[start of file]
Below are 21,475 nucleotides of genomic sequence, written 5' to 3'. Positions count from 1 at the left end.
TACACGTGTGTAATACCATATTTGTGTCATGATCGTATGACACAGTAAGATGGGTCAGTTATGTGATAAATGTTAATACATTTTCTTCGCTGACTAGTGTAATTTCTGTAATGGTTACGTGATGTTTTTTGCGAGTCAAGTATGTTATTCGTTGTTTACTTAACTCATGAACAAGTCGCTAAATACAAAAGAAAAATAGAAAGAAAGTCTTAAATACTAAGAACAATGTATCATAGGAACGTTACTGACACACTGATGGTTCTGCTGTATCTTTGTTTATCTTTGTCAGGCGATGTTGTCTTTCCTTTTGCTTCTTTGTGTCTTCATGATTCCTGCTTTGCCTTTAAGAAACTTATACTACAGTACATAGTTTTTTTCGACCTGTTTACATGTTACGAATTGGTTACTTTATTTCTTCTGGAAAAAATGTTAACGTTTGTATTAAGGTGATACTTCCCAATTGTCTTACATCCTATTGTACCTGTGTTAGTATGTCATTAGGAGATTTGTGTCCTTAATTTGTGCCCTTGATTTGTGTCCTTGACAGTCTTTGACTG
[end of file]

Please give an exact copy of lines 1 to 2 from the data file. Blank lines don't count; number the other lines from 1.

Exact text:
Below are 21,475 nucleotides of genomic sequence, written 5' to 3'. Positions count from 1 at the left end.
TACACGTGTGTAATACCATATTTGTGTCATGATCGTATGACACAGTAAGATGGGTCAGTTATGTGATAAATGTTAATACATTTTCTTCGCTGACTAGTGTAATTTCTGTAATGGTTACGTGATGTTTTTTGCGAGTCAAGTATGTTATTCGTTGTTTACTTAACTCATGAACAAGTCGCTAAATACAAAAGAAAAATAGAAAGAAAGTCTTAAATACTAAGAACAATGTATCATAGGAACGTTACTGACACACTGATGGTTCTGCTGTATCTTTGTTTATCTTTGTCAGGCGATGTTGTCTTTCCTTTTGCTTCTTTGTGTCTTCATGATTCCTGCTTTGCCTTTAAGAAACTTATACTACAGTACATAGTTTTTTTCGACCTGTTTACATGTTACGAATTGGTTACTTTATTTCTTCTGGAAAAAATGTTAACGTTTGTATTAAGGTGATACTTCCCAATTGTCTTACATCCTATTGTACCTGTGTTAGTATGTCATTAGGAGATTTGTGTCCTTAATTTGTGCCCTTGATTTGTGTCCTTGACAGTCTTTGACTG